A Sermon for the Fourth Sunday in Lent
Year B – 18 March 2012
by Eleanor Lee Wellford
From Exodus, chapter 20, verse 2: And God spoke these words through Moses: “You shall have no other gods before me. …You shall not make (idols for) yourself. You shall not… worship them…”
from Numbers, chapter 21, verse 8: “And the Lord said to Moses, ‘Make a poisonous serpent, and set it on a pole; and everyone who is bitten shall look (up at that serpent of bronze) and live.’”
Does anyone hear anything inconsistent in those two readings? In the first reading, God specifically commanded Moses and the Israelites not to make anything that could be used as an object of worship. Yet in the reading from Numbers, God suggested that Moses make a serpent of bronze and raise it up on a pole so that any person who had been bitten by a poisonous snake, could look up at that sculpture and be saved.
In my mind, gazing upon an object, especially one that is lifted up, in hopes of something mystical happening, seems like a form of idol worship. But as is true with any story, there is always a context in which to understand what is going on.
The context of both stories involved the way God and God’s chosen people, the Israelites, interacted with each other. Basically, the Israelites had a history of complaining and of having short memories. No sooner had they been freed from slavery in Egypt, than they began grumbling about wanting to go back there because life in the middle of the Sinai desert had become too hard for them. “If only we had died by the hand of the Lord in thelandofEgypt, when we (could eat) our fill of bread” they said (Exodus 16:3). And then they turned on their leader Moses and blamed him for their misfortunes. Hearing their complaints, God responded by giving them water to drink and “manna” or bread from heaven to eat.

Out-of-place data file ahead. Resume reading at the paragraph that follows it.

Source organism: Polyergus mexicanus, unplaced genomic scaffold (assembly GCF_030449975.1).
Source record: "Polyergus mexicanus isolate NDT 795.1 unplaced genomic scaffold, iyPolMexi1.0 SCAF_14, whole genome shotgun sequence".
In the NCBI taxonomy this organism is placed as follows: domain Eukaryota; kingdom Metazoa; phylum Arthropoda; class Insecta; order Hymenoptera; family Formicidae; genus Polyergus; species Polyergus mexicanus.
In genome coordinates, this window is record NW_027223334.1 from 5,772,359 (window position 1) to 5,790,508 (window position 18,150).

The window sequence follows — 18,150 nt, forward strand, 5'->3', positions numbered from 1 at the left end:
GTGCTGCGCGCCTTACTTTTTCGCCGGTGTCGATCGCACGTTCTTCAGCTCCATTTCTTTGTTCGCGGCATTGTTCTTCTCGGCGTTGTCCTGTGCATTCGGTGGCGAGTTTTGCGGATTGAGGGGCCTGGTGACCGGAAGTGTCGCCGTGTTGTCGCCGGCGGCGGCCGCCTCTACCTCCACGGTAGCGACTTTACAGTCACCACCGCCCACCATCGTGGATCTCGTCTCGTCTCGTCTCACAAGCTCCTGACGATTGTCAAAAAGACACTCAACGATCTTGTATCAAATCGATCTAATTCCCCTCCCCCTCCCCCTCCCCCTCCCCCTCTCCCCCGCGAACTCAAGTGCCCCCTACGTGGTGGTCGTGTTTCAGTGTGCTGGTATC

Then, when they arrived at themountainofGod, Moses climbed up to receive the gift of God’s commandments. When he didn’t return as soon as expected, the Israelites began to complain that Moses was taking too long with God. They said: “This Moses, the man who brought us up out of thelandofEgypt, we do not know what has become of him” (Exodus 32:1). So, in defiance of God’s commandment, Moses’ brother, Aaron, helped the people melt down their gold and mold it into the shape of a calf to which they presented burnt offerings and sacrifices. As angry as God seemed to be about this, Moses interceded on behalf of the Israelites and God relented by restoring His covenant with them.
When the Israelites finally came to the land that God had promised to them, they sent spies to scope it out before marching in to claim thelandofCanaanas their own. The spies became frightened by the strength of the people already living there and complained to Moses about it. Soon after that they encountered fiery, deadly serpents and blamed God for it. Once again, Moses interceded on their behalf and once again, God relented by endowing a bronze sculpture with healing powers.
Without knowing the context of that serpent story, I was sure that the Israelites had offended God by worshiping that sculpture. Put into its proper context, I realized that it was all part of a pattern of behavior that characterized the relationship between God and God’s people – one of complaint, anger, intercession, relenting and repenting.
And of course that pattern of behavior didn’t begin or end with the Israelites. It is ingrained in the nature of all human beings which is why there is plenty for us to learn from these ancient stories.
And Jesus thought there was plenty to learn from them, too, which is why we heard a reference to that bronze serpent in this morning’s reading from John’s gospel. The context of this reference also involved complaining. This time it was the Pharisees and they were complaining about Jesus. Nicodemus, who was a Pharisee, came to visit Jesus but he came at night because he didn’t want the other Pharisees to know what he was doing. He was probably tired of hearing the complaining and maybe wanted to learn something about who Jesus was and what he was doing.